Euro Weakness Looms on Latvia Currency Crisis, EU Regulation Scheme (Euro Open)

The Euro looks increasingly vulnerable as on looming contagion from an increasingly likely currency crisis in Latvia as well as the introduction of a controversial EU-wide financial regulation scheme that could stir a backlash against the ECB across the region. The central bank is also set to release June’s edition of their Monthly Report.

Key Overnight Developments

• Japan’s GDP Shrank At Record Annual Rate in The First Quarter
• Australia’s Labor Market Worse Than Headline Data Would Suggest

Critical Levels

The Euro advanced in overnight trading, adding as much as 0.5% against the US Dollar. The British Pound followed suit, rising 0.4% against the greenback.

Asia Session Highlights

The Australian Dollar surged in overnight on news that the economy shed just -1.7k jobs in May versus expectations of a -30k decline. Looking at the details of the report, however, the labor market does not seem nearly as healthy as the headline figure would suggest. The economy actually lost 26.2k full-time jobs while gaining 24.5k part-time positions, a shift that implies shorter working hours and lower wages, darkening the outlook for spending. Although consumer confidence jumped higher in June, the result likely owed to the Prime Minister Kevin Rudd’s generous stimulus measures and sentiment may reverse course going forward as the flow of government cash dries up. The Unemployment Rate jumped to 5.7% as expected, reversing the April’s improvement to 5.5% and returning to the 5-year high registered in March. Economists polled by Bloomberg expect the jobless rate to continue to rise for the foreseeable future to top 7% by the first half of next year. If this indeed proves to be the case, Australia’s heretofore much-lauded ability to outperform other industrial economies may falter.

The final revision of Japan’s first-quarter Gross Domestic Product showed the economy contracted less than initially estimates suggested, shrinking -3.8% versus -4.0% expected. Still, the annual pace of decline continued to accelerate, printing at -14.2% from -13.5% in the three months to December 2008, setting a fresh record low. While the pace of decline may moderate in the coming months as firms replenish depleted inventories, the dismal outlook for global demand in the foreseeable future will mean that a robust recovery will remain elusive for the time being as output and employment levels remain at the lower end of the spectrum. Indeed, the current account surplus shrank more than expected in April as overseas sales tumbled -40.6%.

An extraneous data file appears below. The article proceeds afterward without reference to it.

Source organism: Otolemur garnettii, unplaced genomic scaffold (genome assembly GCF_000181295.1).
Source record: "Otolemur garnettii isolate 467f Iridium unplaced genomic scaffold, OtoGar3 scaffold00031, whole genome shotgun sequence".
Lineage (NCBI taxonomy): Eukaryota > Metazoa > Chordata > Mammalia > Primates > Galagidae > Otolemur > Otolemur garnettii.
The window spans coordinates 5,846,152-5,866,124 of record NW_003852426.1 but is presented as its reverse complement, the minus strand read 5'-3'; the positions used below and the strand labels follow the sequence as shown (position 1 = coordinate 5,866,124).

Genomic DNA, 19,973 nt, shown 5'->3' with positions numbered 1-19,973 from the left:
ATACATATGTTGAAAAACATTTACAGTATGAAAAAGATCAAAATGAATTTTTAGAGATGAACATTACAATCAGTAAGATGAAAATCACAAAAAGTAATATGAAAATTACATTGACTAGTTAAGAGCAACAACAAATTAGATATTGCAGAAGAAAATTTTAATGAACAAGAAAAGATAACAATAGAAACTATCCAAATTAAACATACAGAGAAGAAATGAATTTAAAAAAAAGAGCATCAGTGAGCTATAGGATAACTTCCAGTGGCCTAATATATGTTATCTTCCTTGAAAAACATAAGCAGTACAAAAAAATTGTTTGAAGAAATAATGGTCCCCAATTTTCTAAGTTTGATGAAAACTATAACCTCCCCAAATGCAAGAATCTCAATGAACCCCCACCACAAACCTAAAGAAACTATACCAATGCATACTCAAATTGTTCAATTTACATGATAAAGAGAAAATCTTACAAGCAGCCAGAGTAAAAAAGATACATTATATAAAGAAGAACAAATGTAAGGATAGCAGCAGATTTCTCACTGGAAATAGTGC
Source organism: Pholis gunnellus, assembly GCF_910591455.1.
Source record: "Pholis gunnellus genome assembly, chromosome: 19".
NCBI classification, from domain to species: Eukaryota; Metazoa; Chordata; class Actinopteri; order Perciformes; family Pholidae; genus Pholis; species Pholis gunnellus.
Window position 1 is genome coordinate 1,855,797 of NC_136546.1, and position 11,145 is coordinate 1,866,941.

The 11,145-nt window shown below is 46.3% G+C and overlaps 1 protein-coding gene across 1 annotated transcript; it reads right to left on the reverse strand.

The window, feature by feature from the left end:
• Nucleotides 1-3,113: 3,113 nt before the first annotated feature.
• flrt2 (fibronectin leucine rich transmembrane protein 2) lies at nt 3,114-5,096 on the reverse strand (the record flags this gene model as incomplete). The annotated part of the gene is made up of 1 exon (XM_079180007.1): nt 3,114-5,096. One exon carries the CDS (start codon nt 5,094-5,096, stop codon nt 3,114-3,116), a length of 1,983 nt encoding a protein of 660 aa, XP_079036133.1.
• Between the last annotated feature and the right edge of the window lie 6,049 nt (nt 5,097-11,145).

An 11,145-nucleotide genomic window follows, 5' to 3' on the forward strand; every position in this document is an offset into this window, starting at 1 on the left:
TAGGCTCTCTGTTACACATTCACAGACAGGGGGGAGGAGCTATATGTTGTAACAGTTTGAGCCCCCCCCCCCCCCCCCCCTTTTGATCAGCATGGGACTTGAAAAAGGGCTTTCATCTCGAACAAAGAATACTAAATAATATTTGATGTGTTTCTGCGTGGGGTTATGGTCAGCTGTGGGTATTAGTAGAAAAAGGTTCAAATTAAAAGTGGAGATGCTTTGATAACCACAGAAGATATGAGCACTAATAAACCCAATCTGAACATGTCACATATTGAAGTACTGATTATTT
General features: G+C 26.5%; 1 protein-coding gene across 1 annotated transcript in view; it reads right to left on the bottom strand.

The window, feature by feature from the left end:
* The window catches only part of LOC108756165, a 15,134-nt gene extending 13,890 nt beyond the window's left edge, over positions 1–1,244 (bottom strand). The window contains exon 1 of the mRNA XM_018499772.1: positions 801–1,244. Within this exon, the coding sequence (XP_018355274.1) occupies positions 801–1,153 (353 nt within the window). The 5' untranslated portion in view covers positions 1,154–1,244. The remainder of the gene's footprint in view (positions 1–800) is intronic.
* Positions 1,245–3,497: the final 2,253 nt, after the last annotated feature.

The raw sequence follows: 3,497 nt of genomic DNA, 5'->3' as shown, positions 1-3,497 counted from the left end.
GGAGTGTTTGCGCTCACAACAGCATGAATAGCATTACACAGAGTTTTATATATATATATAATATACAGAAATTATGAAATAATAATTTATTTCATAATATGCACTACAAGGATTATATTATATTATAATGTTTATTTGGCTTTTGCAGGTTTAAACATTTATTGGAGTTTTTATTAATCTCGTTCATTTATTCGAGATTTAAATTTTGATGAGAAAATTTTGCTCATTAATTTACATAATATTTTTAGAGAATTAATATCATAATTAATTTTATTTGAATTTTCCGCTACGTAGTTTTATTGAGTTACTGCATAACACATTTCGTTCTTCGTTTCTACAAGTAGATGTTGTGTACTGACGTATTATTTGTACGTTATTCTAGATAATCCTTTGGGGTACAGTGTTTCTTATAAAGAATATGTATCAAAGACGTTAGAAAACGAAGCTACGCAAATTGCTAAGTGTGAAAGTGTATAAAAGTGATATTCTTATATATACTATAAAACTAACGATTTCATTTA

Euro Session: What to Expect

June’s edition of the European Central Bank Monthly Report is the only item of significance on the economic calendar for the upcoming session. The document is unlikely to offer much by way of new insight beyond what was revealed at the last monetary policy meeting. Other factors may stir Euro volatility however, as a proposed EU-wide financial regulation scheme threatens to stoke a backlash against the ECB while a currency crisis continues to loom in Latvia, warning of potential contagion. A failed bond auction has seen the Balkan country scramble to cobble together an IMF-backed rescue package to avoid a massive depreciation of the local currency. Western European banks are heavily invested in Latvia as well as neighboring Lithuania and Estonia; if the currency collapses, the value of Western European investments in the region will go with it, putting intense strain on lenders already battered by losses from the subprime crisis. Needless to say, such a scenario could weigh heavily on the Euro as traders seek to distance themselves from the turmoil.

Written by Ilya Spivak, Currency Analyst
Article Source - Euro Weakness Looms on Latvia Currency Crisis, EU Regulation Scheme (Euro Open)

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